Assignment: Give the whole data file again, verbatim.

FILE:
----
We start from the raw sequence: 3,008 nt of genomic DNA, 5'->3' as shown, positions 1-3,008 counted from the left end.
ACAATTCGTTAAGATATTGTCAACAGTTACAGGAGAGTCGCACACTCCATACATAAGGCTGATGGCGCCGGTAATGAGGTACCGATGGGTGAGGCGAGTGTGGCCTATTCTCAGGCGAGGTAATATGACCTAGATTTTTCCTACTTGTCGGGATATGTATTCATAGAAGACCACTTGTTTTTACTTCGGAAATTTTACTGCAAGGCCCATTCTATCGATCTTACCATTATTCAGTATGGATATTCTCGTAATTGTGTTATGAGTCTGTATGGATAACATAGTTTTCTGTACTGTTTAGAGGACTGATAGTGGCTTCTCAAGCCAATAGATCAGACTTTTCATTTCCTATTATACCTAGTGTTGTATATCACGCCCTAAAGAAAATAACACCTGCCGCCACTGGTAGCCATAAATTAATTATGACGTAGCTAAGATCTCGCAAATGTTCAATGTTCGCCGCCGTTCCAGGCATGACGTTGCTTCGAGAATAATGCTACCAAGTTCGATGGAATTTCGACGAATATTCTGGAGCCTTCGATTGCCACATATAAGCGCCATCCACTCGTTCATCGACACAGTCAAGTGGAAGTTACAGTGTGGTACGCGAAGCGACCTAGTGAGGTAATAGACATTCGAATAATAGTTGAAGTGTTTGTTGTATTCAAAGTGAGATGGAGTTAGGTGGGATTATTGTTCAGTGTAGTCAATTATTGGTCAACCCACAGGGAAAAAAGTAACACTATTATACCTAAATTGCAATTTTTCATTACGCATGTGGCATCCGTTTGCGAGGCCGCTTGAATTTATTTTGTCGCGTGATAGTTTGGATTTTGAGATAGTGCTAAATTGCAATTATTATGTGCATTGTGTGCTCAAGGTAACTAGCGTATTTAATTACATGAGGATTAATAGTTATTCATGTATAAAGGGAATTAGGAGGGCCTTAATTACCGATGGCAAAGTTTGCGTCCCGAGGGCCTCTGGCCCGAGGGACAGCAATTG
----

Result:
We start from the raw sequence: 3,008 nt of genomic DNA, 5'->3' as shown, positions 1-3,008 counted from the left end.
ACAATTCGTTAAGATATTGTCAACAGTTACAGGAGAGTCGCACACTCCATACATAAGGCTGATGGCGCCGGTAATGAGGTACCGATGGGTGAGGCGAGTGTGGCCTATTCTCAGGCGAGGTAATATGACCTAGATTTTTCCTACTTGTCGGGATATGTATTCATAGAAGACCACTTGTTTTTACTTCGGAAATTTTACTGCAAGGCCCATTCTATCGATCTTACCATTATTCAGTATGGATATTCTCGTAATTGTGTTATGAGTCTGTATGGATAACATAGTTTTCTGTACTGTTTAGAGGACTGATAGTGGCTTCTCAAGCCAATAGATCAGACTTTTCATTTCCTATTATACCTAGTGTTGTATATCACGCCCTAAAGAAAATAACACCTGCCGCCACTGGTAGCCATAAATTAATTATGACGTAGCTAAGATCTCGCAAATGTTCAATGTTCGCCGCCGTTCCAGGCATGACGTTGCTTCGAGAATAATGCTACCAAGTTCGATGGAATTTCGACGAATATTCTGGAGCCTTCGATTGCCACATATAAGCGCCATCCACTCGTTCATCGACACAGTCAAGTGGAAGTTACAGTGTGGTACGCGAAGCGACCTAGTGAGGTAATAGACATTCGAATAATAGTTGAAGTGTTTGTTGTATTCAAAGTGAGATGGAGTTAGGTGGGATTATTGTTCAGTGTAGTCAATTATTGGTCAACCCACAGGGAAAAAAGTAACACTATTATACCTAAATTGCAATTTTTCATTACGCATGTGGCATCCGTTTGCGAGGCCGCTTGAATTTATTTTGTCGCGTGATAGTTTGGATTTTGAGATAGTGCTAAATTGCAATTATTATGTGCATTGTGTGCTCAAGGTAACTAGCGTATTTAATTACATGAGGATTAATAGTTATTCATGTATAAAGGGAATTAGGAGGGCCTTAATTACCGATGGCAAAGTTTGCGTCCCGAGGGCCTCTGGCCCGAGGGACAGCAATTG